3. “I wonder what all Eurosnob haters have to say about this. So many people were saying that he was done because he chose MLS over Europe!

    Now, how does he look compared to Wood, Novakovich, Wright, etc.?
    And he lost a full year in 2018.”

    YOU could trot out there and light up that Cuba team. Settle down.

    • Exactly, also if Morris was in Europe he would not have to play on awful artificial turf like MLS teams play on and got injury prone.

  4. I wonder what all Eurosnob haters have to say about this. So many people were saying that he was done because he chose MLS over Europe!

    Now, how does he look compared to Wood, Novakovich, Wright, etc.?
    And he lost a full year in 2018.

    • Those guys aren’t rated, so who really cares how he rates against them. I’m really impressed by anyone who can make a living playing soccer, but let’s be honest: Jordan Morris wouldn’t sniff the field if he went to a top league in Europe, so it’s great that he stayed in MLS and contributes against CONCACAF sides.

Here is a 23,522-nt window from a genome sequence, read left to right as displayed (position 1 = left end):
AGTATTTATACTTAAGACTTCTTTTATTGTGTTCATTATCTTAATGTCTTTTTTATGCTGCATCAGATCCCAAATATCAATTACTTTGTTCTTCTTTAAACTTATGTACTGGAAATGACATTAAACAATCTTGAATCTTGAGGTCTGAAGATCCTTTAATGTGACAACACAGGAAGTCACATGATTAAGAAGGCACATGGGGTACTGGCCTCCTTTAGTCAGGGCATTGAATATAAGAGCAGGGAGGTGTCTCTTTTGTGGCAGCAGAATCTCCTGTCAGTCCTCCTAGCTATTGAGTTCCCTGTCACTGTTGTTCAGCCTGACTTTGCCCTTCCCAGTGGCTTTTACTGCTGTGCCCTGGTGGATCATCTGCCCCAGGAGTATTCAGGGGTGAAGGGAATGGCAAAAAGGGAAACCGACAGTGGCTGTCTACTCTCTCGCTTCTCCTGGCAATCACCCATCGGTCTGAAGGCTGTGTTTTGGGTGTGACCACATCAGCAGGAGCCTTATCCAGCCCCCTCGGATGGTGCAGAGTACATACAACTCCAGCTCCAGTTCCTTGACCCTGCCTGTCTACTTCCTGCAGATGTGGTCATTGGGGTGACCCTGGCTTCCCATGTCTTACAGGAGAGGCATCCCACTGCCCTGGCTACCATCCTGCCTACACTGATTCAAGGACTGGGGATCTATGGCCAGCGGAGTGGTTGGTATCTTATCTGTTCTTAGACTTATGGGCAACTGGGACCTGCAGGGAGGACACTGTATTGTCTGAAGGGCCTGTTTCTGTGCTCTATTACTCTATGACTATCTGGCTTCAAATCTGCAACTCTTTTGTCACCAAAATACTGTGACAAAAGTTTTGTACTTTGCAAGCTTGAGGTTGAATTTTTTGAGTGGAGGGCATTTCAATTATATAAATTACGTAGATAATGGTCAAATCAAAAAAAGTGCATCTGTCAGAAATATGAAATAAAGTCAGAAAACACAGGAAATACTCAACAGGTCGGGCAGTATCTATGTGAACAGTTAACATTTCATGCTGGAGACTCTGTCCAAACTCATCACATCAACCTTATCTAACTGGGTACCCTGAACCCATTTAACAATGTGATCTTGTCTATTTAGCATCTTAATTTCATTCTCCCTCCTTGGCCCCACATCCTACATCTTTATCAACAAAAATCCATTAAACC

• Werder Bremen was ready to give him a contract after only a couple of trials a couple of years ago, remember the “Jermaine Jones phone call” and etc. It seems if our most elite talent can get to Europe as teenagers (Pulisic, McKennie), that may be the best route. But breaking into a team over there later has not worked out for most Americans, could be argued that staying in MLS is better for many.